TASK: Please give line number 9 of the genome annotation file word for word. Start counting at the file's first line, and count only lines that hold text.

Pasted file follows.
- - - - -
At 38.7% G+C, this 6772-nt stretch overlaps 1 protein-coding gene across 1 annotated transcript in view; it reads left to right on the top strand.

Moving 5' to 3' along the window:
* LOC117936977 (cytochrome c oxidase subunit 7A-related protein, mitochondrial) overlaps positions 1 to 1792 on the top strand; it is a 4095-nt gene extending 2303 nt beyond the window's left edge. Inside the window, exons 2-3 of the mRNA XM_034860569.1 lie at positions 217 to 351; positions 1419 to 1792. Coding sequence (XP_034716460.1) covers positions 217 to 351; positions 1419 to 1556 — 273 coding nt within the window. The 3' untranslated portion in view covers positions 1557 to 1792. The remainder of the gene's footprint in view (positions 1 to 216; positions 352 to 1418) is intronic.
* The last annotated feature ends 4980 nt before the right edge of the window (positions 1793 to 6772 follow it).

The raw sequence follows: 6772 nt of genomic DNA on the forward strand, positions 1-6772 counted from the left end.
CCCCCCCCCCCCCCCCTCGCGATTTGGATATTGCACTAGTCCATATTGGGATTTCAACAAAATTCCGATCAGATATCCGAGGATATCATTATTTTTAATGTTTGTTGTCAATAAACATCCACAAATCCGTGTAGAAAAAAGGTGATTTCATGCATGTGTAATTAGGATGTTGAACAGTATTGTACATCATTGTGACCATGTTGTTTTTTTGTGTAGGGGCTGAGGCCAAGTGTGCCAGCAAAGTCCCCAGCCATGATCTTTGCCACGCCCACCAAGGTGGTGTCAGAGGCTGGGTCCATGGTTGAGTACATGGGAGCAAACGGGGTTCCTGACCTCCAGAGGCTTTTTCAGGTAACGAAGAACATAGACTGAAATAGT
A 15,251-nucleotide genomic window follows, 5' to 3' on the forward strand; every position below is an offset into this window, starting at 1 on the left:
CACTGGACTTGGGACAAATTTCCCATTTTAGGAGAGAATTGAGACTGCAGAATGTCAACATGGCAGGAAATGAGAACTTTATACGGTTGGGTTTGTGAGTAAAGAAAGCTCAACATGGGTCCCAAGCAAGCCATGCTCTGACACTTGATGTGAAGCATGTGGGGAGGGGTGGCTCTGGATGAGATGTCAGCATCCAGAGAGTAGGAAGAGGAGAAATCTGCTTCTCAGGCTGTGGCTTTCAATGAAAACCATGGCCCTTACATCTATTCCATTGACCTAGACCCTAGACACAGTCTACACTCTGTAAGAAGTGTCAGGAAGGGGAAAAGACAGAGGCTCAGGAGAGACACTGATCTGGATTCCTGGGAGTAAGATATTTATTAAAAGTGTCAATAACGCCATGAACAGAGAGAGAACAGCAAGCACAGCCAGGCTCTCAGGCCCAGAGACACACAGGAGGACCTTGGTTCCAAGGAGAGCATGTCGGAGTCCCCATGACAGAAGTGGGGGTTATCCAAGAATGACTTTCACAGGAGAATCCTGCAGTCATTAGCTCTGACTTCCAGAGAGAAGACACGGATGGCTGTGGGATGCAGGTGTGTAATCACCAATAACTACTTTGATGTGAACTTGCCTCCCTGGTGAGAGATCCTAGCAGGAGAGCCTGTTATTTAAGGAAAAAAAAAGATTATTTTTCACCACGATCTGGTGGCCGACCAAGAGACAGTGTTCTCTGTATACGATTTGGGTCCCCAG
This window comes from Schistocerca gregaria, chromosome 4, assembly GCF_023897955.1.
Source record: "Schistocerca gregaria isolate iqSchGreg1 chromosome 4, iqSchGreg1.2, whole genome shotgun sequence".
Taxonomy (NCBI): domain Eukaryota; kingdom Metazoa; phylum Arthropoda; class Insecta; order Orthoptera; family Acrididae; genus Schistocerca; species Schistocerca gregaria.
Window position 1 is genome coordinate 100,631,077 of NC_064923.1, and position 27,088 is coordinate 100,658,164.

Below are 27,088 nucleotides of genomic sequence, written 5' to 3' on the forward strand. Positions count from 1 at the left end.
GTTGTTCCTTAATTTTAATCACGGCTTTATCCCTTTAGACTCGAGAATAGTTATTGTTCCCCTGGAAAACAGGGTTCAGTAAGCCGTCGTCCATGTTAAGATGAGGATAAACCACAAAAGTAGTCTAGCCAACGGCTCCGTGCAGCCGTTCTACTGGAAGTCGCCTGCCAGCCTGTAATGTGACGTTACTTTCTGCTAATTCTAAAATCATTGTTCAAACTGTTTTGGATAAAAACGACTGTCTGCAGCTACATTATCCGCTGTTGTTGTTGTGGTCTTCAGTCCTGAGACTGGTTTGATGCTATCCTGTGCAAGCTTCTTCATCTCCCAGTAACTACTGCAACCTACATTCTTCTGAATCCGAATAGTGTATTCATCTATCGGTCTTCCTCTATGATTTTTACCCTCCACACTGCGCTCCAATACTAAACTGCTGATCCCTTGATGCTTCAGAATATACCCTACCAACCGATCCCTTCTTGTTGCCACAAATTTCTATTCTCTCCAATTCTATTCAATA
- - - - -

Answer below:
This window comes from Schistocerca gregaria, chromosome 4, assembly GCF_023897955.1.